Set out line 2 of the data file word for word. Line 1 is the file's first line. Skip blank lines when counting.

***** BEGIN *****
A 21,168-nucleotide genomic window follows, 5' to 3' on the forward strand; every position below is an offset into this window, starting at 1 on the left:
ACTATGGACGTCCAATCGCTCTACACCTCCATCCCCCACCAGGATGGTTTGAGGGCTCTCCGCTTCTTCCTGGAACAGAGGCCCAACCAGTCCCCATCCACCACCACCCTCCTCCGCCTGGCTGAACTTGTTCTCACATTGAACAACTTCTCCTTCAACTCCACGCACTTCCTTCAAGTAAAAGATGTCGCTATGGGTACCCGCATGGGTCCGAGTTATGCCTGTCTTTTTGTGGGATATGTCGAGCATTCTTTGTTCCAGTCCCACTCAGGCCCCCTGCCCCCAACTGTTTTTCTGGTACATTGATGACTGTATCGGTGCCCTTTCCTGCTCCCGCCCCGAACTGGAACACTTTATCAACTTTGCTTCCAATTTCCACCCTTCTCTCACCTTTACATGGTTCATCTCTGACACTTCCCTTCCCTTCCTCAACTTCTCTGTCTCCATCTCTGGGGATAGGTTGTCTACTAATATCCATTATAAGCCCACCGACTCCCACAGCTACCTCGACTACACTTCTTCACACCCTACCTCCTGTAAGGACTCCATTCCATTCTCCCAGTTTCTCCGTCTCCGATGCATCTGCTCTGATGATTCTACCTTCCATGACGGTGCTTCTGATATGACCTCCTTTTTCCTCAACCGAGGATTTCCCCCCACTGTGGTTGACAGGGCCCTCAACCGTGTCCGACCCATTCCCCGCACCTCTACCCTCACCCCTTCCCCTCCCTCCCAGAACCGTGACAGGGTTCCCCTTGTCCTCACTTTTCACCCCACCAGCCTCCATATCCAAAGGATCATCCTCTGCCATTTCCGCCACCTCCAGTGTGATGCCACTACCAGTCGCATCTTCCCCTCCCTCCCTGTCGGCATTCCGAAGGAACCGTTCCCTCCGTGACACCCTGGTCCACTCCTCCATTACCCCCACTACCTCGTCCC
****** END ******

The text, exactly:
ACTATGGACGTCCAATCGCTCTACACCTCCATCCCCCACCAGGATGGTTTGAGGGCTCTCCGCTTCTTCCTGGAACAGAGGCCCAACCAGTCCCCATCCACCACCACCCTCCTCCGCCTGGCTGAACTTGTTCTCACATTGAACAACTTCTCCTTCAACTCCACGCACTTCCTTCAAGTAAAAGATGTCGCTATGGGTACCCGCATGGGTCCGAGTTATGCCTGTCTTTTTGTGGGATATGTCGAGCATTCTTTGTTCCAGTCCCACTCAGGCCCCCTGCCCCCAACTGTTTTTCTGGTACATTGATGACTGTATCGGTGCCCTTTCCTGCTCCCGCCCCGAACTGGAACACTTTATCAACTTTGCTTCCAATTTCCACCCTTCTCTCACCTTTACATGGTTCATCTCTGACACTTCCCTTCCCTTCCTCAACTTCTCTGTCTCCATCTCTGGGGATAGGTTGTCTACTAATATCCATTATAAGCCCACCGACTCCCACAGCTACCTCGACTACACTTCTTCACACCCTACCTCCTGTAAGGACTCCATTCCATTCTCCCAGTTTCTCCGTCTCCGATGCATCTGCTCTGATGATTCTACCTTCCATGACGGTGCTTCTGATATGACCTCCTTTTTCCTCAACCGAGGATTTCCCCCCACTGTGGTTGACAGGGCCCTCAACCGTGTCCGACCCATTCCCCGCACCTCTACCCTCACCCCTTCCCCTCCCTCCCAGAACCGTGACAGGGTTCCCCTTGTCCTCACTTTTCACCCCACCAGCCTCCATATCCAAAGGATCATCCTCTGCCATTTCCGCCACCTCCAGTGTGATGCCACTACCAGTCGCATCTTCCCCTCCCTCCCTGTCGGCATTCCGAAGGAACCGTTCCCTCCGTGACACCCTGGTCCACTCCTCCATTACCCCCACTACCTCGTCCC